Worst-case situation: at the very end of a day when you're burning the candle at both ends you may be forced to engage the Watch's Power Reserve mode, turning off access to apps and extended features and reducing the smartwatch to a simple timepiece in an effort to keep the lights on. But that's an extreme measure, and it's not too difficult to get a solid day's operation our of the Watch without resorting to such measures.

But make no mistakes: this is no charge-every-few days wearable. If you're taking advantage of even just a few of the Apple Watch's interactive features, you should expect to be charging it every night.


In a lot of ways, the Apple Watch Series 2 feels a lot like an Apple Watch 1.5 – and we already made the comparison to one of Apple's S-year iPhone upgrades. While the user experience has matured since the first-gen model, most of that's due to the upgraded watchOS 3.0 software, meaning that even old Apple Watch units are able to enjoy the same benefits.

So if we're to evaluate the new Apple Watch based on its hardware, we're looking at a very specific feature set: the new, faster S2 processor, brighter display, GPS reception, and a fully waterproof design. The S2 is a really nice improvement, even if we're already wishing it were just a bit more powerful. The GPS and waterproofing are nice to have, too, but they seem much more focused on catering to athletes than general users – and remember, the original Apple Watch was already splash-proof, just not equipped for something like swimming while wearing the smartwatch .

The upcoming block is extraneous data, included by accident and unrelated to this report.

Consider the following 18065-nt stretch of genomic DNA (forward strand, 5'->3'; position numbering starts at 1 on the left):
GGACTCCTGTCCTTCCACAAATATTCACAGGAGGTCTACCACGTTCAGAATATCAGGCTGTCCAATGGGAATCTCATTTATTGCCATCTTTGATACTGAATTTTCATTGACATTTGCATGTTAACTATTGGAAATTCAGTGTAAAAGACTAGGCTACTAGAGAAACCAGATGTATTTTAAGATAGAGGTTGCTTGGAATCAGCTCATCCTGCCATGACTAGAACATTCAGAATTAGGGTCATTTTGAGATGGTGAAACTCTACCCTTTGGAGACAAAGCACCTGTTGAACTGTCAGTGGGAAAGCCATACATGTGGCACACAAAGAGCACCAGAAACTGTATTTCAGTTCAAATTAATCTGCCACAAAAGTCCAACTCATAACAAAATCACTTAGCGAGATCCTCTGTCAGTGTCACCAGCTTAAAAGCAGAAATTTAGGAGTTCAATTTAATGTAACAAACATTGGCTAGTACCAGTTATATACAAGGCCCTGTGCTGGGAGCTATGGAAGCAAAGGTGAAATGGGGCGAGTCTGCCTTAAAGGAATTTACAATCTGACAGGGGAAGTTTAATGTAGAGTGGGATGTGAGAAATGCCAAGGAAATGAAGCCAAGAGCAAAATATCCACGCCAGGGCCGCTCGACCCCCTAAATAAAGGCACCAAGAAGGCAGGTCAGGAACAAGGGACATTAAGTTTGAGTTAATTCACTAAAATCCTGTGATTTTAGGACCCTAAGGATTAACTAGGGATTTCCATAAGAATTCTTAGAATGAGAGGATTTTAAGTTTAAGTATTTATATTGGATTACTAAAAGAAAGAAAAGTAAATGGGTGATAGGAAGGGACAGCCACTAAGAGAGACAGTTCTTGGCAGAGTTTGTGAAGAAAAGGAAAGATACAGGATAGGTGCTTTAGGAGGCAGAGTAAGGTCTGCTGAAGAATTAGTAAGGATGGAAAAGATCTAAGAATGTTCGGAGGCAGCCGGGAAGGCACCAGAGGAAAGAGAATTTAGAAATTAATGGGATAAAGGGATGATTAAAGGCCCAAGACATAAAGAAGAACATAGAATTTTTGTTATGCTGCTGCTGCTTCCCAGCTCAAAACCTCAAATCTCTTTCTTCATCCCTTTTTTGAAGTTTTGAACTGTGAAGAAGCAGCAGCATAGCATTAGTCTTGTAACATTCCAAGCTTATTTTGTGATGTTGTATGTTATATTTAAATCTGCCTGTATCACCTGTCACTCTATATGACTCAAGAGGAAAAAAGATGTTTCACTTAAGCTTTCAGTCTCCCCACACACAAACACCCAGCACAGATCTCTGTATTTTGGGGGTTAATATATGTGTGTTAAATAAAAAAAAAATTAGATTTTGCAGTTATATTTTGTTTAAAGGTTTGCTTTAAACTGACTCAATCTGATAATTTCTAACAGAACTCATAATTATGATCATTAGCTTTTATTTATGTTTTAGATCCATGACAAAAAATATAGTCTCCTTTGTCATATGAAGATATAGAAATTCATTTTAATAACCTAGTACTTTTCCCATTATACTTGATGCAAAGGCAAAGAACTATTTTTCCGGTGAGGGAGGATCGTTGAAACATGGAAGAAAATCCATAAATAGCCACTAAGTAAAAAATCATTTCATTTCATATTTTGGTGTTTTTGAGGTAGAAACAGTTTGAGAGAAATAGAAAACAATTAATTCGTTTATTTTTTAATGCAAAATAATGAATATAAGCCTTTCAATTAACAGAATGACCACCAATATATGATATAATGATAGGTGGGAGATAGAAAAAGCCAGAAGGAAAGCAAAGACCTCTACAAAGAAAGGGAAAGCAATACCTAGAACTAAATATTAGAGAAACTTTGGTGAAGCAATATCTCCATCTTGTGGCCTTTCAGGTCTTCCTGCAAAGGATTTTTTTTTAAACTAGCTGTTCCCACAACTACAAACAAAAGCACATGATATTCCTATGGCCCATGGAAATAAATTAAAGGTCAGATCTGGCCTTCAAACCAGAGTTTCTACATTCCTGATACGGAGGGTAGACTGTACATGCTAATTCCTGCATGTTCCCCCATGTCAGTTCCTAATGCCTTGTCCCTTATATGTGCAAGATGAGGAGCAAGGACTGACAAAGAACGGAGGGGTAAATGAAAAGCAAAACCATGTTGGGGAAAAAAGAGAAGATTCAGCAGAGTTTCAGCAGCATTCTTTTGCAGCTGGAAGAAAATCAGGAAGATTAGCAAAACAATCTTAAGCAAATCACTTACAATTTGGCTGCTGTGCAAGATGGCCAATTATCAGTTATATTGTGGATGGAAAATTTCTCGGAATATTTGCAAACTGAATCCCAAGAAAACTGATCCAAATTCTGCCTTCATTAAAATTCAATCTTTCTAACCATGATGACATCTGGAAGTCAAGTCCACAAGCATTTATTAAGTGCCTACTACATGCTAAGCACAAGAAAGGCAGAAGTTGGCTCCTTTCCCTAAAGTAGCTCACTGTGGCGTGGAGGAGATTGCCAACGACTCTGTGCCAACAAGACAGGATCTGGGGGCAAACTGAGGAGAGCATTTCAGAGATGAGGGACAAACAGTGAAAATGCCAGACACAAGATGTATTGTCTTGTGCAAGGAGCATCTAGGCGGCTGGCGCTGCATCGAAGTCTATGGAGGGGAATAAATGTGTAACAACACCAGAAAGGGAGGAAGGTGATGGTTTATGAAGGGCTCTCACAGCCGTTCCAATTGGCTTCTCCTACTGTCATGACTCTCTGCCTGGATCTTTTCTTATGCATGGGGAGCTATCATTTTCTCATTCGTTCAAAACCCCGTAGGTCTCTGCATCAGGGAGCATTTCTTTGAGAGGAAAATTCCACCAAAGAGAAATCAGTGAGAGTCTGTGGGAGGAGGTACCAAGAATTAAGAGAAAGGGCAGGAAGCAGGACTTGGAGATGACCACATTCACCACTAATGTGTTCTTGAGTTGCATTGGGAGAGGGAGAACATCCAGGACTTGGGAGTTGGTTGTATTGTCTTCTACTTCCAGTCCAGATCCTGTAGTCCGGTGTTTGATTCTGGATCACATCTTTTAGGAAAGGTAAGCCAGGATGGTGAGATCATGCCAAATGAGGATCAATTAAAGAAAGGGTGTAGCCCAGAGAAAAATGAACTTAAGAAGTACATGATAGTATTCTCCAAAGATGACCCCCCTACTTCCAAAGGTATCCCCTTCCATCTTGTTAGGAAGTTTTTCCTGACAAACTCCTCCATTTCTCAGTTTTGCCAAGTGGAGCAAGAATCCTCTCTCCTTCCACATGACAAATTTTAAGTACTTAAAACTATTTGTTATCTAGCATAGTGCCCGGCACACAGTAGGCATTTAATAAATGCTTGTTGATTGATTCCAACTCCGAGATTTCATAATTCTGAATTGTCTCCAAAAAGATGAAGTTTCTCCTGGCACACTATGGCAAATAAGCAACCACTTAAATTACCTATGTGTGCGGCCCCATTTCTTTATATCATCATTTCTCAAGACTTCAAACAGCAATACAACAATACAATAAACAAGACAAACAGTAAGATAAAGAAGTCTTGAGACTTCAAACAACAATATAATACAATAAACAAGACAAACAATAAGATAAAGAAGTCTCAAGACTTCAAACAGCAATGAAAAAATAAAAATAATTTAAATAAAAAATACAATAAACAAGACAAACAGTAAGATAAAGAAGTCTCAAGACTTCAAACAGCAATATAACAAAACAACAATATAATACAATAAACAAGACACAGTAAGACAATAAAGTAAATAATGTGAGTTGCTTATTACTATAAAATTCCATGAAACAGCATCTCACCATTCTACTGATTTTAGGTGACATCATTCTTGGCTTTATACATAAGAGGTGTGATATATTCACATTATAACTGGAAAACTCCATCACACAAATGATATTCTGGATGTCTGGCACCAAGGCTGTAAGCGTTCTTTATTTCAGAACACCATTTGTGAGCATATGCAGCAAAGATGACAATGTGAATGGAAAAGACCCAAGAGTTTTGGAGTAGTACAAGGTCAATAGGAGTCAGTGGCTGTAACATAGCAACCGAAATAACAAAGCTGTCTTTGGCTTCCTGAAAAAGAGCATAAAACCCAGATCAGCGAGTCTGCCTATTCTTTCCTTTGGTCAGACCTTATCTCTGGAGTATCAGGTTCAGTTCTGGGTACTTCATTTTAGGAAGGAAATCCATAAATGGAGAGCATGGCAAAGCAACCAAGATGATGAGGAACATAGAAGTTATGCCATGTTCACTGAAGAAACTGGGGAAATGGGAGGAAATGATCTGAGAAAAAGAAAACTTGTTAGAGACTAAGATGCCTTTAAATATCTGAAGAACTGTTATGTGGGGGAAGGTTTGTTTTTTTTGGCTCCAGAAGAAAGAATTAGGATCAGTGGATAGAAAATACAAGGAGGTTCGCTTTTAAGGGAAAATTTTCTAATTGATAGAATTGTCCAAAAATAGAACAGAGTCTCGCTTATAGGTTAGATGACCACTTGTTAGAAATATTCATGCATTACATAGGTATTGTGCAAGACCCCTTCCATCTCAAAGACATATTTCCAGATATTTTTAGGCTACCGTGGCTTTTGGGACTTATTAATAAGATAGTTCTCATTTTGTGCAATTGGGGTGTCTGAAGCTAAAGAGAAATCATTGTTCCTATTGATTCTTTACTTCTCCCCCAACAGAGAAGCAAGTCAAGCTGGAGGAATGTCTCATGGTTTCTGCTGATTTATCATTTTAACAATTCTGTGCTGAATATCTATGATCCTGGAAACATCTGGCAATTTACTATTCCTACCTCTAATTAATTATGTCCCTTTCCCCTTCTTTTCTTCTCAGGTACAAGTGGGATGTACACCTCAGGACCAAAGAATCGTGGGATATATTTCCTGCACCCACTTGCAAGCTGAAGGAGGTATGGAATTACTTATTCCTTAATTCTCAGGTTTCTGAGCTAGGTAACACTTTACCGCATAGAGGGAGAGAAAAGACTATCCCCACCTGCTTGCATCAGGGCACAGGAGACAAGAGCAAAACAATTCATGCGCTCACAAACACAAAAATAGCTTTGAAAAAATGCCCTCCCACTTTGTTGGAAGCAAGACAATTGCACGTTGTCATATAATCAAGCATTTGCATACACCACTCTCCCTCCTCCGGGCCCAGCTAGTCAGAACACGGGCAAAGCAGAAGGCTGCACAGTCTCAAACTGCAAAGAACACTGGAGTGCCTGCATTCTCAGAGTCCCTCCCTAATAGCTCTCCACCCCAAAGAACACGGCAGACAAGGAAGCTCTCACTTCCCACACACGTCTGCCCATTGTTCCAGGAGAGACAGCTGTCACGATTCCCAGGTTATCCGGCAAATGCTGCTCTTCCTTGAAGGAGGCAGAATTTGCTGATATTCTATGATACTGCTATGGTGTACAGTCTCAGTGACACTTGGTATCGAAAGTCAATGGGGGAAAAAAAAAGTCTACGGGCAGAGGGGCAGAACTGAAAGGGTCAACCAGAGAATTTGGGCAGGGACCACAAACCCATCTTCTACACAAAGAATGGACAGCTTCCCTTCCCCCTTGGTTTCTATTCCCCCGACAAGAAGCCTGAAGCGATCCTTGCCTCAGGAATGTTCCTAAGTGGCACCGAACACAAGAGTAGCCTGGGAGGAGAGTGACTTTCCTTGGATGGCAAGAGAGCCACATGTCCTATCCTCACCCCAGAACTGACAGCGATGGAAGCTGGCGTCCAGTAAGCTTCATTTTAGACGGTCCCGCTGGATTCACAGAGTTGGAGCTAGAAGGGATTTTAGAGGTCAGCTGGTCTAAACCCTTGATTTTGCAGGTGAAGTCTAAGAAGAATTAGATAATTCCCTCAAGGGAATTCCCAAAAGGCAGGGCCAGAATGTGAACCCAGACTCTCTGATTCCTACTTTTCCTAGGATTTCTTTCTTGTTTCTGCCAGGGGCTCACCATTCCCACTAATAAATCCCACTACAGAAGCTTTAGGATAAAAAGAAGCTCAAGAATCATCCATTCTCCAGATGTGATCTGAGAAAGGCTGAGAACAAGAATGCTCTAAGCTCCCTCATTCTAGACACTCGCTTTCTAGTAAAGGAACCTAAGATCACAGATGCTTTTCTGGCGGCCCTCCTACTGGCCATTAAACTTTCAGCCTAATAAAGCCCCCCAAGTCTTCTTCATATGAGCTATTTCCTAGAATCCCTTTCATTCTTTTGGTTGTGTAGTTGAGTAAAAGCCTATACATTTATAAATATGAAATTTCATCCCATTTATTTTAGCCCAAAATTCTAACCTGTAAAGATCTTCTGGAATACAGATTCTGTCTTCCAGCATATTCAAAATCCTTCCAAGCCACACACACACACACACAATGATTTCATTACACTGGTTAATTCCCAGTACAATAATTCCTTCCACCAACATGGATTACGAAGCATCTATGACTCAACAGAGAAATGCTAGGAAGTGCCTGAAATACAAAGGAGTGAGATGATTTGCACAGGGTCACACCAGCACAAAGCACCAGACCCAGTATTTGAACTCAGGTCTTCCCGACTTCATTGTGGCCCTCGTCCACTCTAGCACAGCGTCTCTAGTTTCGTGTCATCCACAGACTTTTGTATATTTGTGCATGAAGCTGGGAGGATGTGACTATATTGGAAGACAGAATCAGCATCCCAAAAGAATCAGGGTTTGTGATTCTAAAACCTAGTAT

If the idea of an insanely powerful fitness tracker is right up your alley, the Apple Watch Series 2 probably sounds like a smart purchase – and with pricing starting at around $370, it very well may be.

But if you're already going to have your iPhone on you most of the time, anyway (negating the benefit of the GPS), and you can live with the more restrained water-resistance of the first-gen wearable, you might want to think twice about paying full price for the new hardware.

Instead, a tempting alternative is the Apple Watch Series 1 – basically the original Apple Watch hardware, but with the new S2 processor. Sure, it doesn't have the twice-as-bright screen as the Series 2, but it also costs $100 less. And at the price points we're talking about, that's a really significant discount. Is that $100 worth the display upgrade and some fitness-focused features? We love having options, but this one's making our buying decision a lot more complicated.

Ultimately, we'd suggest taking a cold, hard look at exactly which features you need. We know, the desire to have the latest and greatest tech is pretty powerful (especially in Apple-land), but if you don't really need each and every one of the Apple Watch Series 2's quite limited list of hardware improvements, it might be smarter to go for the Series 1 middle ground.

On the flip side, if stand-alone GPS and some pretty robust waterproofing are on your list of must-have features, you won't be disappointed by Apple's next-gen wearable.

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Update: You can now read our Apple Watch series 3 review!


  • Much-appreciated performance boost
  • Still feels very comfortable, even with larger size
  • GPS and improved water-resistance are great for active users
  • Brighter screen is nice to have (though better control over it would be even better)


  • Larger battery doesn't translate to increased battery life
  • Software interactions with iPhone are clunky at best
  • Text input relies far too heavily on voice control
  • Limited HW upgrades make $100 premium over Series 1 a tough sell

PhoneArena Rating: